Boulder used ranked-choice voting in its mayoral election, and in this case it seems to have worked pretty well. Let’s look at the real election before considering potential problems with the system. Three candidates, Aaron Brockett, Bob Yates, and Nicole Speer, earned substantial votes during the first round, with Yates taking a commanding lead. But then, with Speer (and a fourth candidate) eliminated and those votes going to the second-choice candidate, Brockett pulled ahead, because most of the people who favored Speer favored Brockett over Yates. (See the Axios article.)
Approval voting probably would have yielded the same outcome in this case. If we can’t have approval voting for every election, I’d at least like ranked-choice voting. Notably, either system solves the problem of minor-party candidates “spoiling” the election for major-party candidates.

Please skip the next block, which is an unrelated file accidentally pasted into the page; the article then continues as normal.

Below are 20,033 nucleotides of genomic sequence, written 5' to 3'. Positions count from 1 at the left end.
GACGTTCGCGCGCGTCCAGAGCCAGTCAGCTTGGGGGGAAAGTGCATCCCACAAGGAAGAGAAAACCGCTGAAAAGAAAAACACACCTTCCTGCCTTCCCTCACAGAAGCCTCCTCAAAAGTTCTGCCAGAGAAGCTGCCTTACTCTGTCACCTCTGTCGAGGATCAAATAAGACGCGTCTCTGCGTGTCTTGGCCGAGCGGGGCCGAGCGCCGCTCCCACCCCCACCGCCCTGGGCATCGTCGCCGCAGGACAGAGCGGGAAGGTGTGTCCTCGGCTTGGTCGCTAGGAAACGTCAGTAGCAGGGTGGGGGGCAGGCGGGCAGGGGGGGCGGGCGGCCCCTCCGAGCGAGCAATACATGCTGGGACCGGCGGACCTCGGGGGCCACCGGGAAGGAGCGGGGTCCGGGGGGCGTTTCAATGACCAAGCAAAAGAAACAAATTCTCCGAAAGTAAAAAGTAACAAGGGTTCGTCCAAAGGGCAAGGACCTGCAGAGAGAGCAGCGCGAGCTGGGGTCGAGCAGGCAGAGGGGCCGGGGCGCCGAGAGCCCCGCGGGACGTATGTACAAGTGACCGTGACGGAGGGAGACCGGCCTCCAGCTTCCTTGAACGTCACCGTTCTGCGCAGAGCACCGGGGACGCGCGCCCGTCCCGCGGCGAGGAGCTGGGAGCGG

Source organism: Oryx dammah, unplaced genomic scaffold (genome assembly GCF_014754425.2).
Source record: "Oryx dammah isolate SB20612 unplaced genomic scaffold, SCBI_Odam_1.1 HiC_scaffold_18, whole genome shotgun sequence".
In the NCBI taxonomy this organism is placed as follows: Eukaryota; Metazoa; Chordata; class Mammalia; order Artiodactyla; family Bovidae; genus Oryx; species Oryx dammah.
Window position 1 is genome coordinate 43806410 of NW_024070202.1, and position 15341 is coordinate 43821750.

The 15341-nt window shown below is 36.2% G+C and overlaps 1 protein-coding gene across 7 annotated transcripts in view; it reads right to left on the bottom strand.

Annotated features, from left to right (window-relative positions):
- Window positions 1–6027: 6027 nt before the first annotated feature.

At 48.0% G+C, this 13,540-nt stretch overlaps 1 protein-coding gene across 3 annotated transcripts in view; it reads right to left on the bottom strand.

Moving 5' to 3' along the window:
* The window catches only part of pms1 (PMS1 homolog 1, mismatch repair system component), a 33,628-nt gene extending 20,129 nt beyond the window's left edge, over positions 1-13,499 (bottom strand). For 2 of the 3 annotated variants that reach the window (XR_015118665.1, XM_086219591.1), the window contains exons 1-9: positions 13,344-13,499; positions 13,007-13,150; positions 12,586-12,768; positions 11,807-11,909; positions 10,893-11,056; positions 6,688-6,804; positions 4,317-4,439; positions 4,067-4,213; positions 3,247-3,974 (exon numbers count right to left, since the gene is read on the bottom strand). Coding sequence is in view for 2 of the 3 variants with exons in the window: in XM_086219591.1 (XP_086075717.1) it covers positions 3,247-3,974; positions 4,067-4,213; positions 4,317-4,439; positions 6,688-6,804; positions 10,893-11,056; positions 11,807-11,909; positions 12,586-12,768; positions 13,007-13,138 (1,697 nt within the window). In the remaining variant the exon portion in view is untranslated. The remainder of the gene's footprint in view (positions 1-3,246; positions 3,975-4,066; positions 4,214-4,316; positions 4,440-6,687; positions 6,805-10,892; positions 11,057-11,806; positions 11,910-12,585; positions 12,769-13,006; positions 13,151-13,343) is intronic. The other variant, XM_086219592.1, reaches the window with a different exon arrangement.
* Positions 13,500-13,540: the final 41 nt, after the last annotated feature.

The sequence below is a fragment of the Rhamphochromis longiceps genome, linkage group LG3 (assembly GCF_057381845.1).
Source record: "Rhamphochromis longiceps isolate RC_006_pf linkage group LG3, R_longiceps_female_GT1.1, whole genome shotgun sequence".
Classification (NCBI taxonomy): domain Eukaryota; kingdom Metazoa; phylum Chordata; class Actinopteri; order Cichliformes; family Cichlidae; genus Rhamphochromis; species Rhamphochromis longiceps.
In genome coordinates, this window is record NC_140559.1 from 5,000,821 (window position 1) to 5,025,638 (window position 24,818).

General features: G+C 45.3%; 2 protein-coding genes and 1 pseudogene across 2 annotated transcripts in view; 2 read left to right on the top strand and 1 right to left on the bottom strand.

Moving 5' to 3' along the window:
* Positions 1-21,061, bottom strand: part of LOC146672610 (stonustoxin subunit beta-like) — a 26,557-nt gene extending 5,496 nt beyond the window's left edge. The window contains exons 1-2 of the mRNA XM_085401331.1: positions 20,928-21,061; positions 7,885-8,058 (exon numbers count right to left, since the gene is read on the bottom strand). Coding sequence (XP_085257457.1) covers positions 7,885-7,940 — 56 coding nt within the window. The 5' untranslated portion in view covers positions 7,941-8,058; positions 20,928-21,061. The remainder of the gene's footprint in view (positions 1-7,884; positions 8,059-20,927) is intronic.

Don’t be like Alaska
But, as you might anticipate, there are some scenarios that ranked-choice voting does not handle well. Let us again say we have a polity of 99 people. Candidate A appeals to the bigotries and biases of 35 people, Candidate B appeals to the bigotries and biases of 33 different people, and Candidate C, a basically reasonable person, not only appeals to the other 31 people but is the second-choice candidate for the 68 people. In this scenario, someone who votes for Candidate A would be okay with Candidate C winning but would absolutely hate Candidate B winning.
What’s the outcome? Under plurality voting, Candidate A wins. Bad! Under ranked-choice voting, Candidate C is eliminated in the first round, so either Candidate A or B wins. Bad! But under approval voting, Candidate C wins. Whew!